I wanted to make a strong mother character. The portrayal women in epic fantasy have been problematical for a long time. These books are largely written by men but women also read them in great, great numbers. And the women in fantasy tend to be very atypical women… They tend to be the woman warrior or the spunky princess who wouldn’t accept what her father lays down, and I have those archetypes in my books as well.
However, with Catelyn there is something reset for the Eleanor of Aquitaine, the figure of the woman who accepted her role and functions with a narrow society and, nonetheless, achieves considerable influence and power and authority despite accepting the risks and limitations of this society.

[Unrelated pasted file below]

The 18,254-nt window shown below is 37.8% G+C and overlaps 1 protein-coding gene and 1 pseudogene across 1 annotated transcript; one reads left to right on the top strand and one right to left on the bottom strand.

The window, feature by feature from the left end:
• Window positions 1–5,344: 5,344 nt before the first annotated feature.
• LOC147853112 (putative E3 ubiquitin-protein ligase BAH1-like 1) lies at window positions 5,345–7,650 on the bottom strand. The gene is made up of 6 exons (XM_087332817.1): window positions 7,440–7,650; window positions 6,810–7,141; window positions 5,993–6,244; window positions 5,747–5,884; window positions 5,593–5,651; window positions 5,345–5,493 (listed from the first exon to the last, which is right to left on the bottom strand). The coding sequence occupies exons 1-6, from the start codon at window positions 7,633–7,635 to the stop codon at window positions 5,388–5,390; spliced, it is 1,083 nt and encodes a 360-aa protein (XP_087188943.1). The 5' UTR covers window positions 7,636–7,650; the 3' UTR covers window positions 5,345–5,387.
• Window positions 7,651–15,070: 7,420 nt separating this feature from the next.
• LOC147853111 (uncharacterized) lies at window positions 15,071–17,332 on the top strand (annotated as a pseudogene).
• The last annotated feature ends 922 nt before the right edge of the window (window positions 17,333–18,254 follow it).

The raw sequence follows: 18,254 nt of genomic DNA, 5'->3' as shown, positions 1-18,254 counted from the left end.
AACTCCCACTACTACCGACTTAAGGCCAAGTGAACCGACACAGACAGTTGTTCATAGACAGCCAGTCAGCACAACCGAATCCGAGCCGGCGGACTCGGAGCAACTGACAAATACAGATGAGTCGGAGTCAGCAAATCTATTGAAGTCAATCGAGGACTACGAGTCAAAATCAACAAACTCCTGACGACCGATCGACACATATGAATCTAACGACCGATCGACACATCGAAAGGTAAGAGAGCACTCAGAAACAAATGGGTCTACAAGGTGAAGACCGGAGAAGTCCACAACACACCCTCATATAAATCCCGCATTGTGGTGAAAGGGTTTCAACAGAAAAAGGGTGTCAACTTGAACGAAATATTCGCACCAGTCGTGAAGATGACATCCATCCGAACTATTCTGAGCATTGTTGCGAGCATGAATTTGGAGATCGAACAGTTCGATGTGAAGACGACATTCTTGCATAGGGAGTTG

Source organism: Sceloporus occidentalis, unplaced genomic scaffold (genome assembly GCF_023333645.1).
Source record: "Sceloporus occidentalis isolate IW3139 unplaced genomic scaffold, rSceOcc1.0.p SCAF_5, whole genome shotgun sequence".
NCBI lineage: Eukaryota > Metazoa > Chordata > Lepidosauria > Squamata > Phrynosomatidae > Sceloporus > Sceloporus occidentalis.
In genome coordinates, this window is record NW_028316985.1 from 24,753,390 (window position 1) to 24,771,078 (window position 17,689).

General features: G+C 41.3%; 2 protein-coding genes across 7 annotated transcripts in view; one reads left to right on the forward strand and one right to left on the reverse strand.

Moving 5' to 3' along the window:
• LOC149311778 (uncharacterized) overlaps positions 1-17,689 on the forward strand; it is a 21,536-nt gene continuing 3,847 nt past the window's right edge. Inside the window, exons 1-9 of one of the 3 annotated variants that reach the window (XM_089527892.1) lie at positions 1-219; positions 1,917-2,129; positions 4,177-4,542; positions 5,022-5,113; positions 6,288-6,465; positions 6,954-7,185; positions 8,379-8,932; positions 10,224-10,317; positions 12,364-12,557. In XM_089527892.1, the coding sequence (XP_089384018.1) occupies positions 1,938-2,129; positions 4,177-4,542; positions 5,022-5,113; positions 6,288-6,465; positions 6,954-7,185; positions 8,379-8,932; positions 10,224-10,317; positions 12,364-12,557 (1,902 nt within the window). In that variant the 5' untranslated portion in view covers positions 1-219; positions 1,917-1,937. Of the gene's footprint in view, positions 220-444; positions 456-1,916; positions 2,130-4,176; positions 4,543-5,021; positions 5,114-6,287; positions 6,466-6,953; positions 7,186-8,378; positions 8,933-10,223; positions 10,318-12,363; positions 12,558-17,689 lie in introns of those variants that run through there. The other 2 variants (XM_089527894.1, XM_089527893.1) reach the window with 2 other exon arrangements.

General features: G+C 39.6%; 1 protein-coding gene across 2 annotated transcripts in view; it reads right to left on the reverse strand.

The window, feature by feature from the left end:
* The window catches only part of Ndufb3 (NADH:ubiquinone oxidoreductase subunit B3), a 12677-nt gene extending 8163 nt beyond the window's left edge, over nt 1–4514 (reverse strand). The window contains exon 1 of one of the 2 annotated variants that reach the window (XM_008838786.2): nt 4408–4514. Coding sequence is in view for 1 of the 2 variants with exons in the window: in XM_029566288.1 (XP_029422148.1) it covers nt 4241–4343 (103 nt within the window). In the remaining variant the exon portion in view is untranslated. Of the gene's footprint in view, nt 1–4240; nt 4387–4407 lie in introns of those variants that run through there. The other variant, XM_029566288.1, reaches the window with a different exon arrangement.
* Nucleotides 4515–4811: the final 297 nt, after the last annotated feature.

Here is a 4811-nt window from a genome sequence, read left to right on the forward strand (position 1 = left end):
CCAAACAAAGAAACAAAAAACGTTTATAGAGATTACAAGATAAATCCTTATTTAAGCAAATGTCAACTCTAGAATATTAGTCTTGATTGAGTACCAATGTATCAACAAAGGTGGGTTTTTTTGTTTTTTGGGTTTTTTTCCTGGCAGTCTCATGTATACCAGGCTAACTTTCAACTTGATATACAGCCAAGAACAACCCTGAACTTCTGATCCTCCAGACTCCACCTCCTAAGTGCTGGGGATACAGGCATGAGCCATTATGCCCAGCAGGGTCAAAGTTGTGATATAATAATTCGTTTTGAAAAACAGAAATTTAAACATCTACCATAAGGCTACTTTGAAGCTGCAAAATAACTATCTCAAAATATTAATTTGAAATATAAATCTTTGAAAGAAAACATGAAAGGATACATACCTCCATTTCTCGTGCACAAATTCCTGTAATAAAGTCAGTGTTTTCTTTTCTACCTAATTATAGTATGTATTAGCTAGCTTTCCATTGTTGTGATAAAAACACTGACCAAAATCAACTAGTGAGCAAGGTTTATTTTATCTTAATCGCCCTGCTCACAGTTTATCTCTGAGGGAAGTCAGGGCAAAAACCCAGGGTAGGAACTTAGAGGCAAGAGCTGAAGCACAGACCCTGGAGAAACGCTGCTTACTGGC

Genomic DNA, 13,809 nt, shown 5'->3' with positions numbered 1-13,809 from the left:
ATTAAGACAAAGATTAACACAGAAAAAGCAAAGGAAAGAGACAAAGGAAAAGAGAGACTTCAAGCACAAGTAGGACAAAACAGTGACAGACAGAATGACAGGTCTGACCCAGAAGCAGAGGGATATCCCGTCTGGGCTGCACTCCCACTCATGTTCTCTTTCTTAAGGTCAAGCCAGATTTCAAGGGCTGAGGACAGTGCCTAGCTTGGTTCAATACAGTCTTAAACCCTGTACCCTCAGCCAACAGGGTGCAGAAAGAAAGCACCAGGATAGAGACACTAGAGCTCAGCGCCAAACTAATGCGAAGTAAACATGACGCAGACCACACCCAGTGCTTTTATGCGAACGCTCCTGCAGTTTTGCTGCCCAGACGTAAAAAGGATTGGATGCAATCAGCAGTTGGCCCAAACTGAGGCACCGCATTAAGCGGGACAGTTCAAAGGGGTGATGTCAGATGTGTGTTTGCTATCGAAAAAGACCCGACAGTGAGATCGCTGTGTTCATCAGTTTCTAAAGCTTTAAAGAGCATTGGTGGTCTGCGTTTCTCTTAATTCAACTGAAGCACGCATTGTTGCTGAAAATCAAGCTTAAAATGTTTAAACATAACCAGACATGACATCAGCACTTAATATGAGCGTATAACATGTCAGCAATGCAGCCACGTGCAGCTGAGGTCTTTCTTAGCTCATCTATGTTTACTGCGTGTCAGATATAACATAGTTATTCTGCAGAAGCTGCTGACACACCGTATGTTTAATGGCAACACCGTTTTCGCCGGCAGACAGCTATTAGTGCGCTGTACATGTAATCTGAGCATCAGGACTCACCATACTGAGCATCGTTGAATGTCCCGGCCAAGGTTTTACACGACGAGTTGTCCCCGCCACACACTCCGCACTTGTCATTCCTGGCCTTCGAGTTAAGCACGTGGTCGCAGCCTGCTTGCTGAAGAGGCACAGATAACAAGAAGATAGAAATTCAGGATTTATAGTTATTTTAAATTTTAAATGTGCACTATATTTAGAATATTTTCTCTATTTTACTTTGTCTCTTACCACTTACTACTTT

She is also a mother… Then, a tendency you can see in a lot of other fantasies is to kill the mother or to get her off the stage. She’s usually dead before the story opens… Nobody wants to hear about King Arthur’s mother and what she thought or what she was doing, so they get her off the stage and I wanted it too. And that’s Catelyn.—
- George RR Martin on Catelyn Stark (via fatpinkcast)
Not that I think that being a mother is a lesser role than anything else, but notice how Martin mentions the whole Eleanor of Aquitaine thing BEFORE being a mother? And when he DOES mention Cat’s motherhood it’s about how he wanted to treat it DIFFERENTLY than how it’s usually treated?
There are many more interesting and important things to Cat’s character besides “she really loves her kids.”
(And if someone takes that statement to mean that I’m dissing moms who love their kids a lot, I’m going to explode.)
Michelle Fairley when asked about Richard Madden
Sydney Game of Thrones Q&A 2013